NPR’s health blog “Shots” previews an upcoming WHO-convened meeting to discuss the recent news that two research teams have created H5N1 bird flu strains that are easily transmissible among ferrets, which are used as lab models for humans. Fears that terrorists possibly could use the information prompted the U.S. National Science Advisory Board for Biosecurity in December to request the scientists redact some information prior to publishing their study results and investigators in January to institute a 60-day moratorium on bird flu research, the blog notes.
Pneumonia & Flu
Researchers of H5N1 bird flu virus “are set to wrap up a two-day meeting on the issue Friday with international experts at the World Health Organization in Geneva” with the aim of settling controversy over the work of two research teams that created genetically altered viral strains that are easily transmissible among ferrets, a laboratory model for humans, the Associated Press reports (Mason, 2/17). “The meeting may reach some consensus on a few immediate issues, such as what parts of the studies should be published, and who might qualify for access to the full papers on a ‘need-to-know’ basis,” according to the Nature News Blog (Butler, 2/16).
“Details of a genetically altered strain of the deadly avian flu virus are ‘a grave concern’ to public safety and should be kept under wraps,” the 23-member National Science Advisory Board for Biosecurity declared Tuesday “[i]n a letter released by the journals Science (.pdf) and Nature,” CNN reports (1/31). “The board explains that its main concern was that publishing the experiments in detail could help someone to develop viruses for harmful purposes,” BBC News writes, adding, “But it acknowledges the work holds ‘clear benefits’ in alerting humanity to the potential H5N1 threat, and that it could lead to greater preparation and potential development of novel strategies for disease control” (Walsh, 1/31).
Global Health Frontline News (GHFN) reports on efforts to produce and provide clean cookstoves to people in Tanzania. The WHO estimates that indoor air pollution caused by smoke from cooking fires contributes to two million premature deaths annually, more than are caused by tuberculosis or malaria, according to GHFN. The piece includes comments from Radha Muthiah, executive director of the Global Alliance for Clean Cookstoves, and Everline Kihulla, who works for the Tanzanian clean cookstove manufacturer TaTedo (Striker, January 2012).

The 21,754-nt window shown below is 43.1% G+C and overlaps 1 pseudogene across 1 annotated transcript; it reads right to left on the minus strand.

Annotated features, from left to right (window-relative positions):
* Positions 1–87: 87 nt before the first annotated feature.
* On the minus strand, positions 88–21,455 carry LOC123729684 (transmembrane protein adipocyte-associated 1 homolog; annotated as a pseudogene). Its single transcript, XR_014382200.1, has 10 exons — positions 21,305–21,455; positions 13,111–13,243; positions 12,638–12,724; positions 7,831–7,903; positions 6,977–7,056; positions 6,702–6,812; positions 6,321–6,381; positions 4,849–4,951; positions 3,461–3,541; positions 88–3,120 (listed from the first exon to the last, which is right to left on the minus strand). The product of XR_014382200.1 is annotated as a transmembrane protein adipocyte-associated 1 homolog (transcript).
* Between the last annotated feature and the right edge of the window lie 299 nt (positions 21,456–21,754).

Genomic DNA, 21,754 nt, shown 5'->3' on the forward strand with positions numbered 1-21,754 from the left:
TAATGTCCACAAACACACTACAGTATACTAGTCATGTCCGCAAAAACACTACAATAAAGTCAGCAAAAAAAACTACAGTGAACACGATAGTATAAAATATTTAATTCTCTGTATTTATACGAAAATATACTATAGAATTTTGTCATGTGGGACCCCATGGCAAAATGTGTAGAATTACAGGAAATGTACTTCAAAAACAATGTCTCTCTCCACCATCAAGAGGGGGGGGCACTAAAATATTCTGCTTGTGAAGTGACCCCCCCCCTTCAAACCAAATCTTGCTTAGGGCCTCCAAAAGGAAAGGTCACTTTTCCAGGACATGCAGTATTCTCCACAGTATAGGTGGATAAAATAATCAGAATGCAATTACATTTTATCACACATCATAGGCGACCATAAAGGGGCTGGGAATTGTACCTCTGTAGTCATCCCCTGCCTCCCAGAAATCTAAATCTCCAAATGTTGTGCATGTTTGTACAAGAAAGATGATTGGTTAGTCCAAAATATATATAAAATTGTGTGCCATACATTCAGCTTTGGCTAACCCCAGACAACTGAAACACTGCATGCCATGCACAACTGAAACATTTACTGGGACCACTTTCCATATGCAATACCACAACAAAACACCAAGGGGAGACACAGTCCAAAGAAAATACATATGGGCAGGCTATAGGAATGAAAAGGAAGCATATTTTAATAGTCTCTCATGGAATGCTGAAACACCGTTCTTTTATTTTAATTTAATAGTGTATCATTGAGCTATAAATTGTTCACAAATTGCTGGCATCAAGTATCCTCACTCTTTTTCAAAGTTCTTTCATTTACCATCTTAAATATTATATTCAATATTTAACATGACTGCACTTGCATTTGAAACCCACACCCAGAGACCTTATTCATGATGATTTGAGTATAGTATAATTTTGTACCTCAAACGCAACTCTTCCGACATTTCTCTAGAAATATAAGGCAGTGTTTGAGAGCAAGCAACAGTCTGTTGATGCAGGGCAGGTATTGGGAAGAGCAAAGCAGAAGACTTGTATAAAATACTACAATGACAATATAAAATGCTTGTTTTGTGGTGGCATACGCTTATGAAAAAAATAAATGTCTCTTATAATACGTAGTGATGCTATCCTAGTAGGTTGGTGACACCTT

In this Journal Sentinel Online opinion piece, Thomas Inglesby, chief executive officer and director of the Center for Biosecurity of UPMC in Baltimore; Anita Cicero, chief operating officer and deputy director of the center; and D.A. Henderson, a distinguished scholar at the center, comment on a recent announcement by scientists that they have genetically modified a strain of H5N1 bird flu that is “capable of spreading through the air between ferrets that were physically separated from each other,” indicating “it would be readily transmissible by air between humans.” They write, “We believe the benefits of [purposefully engineer(ing) avian flu strains to become highly transmissible in humans] do not outweigh the risks.”
In a letter (.pdf) dated April 25, Amy Patterson, associate director for science policy in the office of the director of the National Institutes of Health, “has refuted criticism of the way a meeting held to allow a biosecurity advisory group to review controversial bird flu studies was handled,” denying “the agenda was crafted to achieve a predetermined outcome,” the Canadian Press/Winnipeg Free Press writes. Patterson was “responding to a harsh critique of the meeting from Michael Osterholm, a member of the U.S. National Science Advisory Board for Biosecurity [NSABB],” who, in a letter (.doc) to Patterson dated April 12, criticized “the agenda and speakers list” of the March 29-30 meeting, the news service writes (Branswell, 5/4).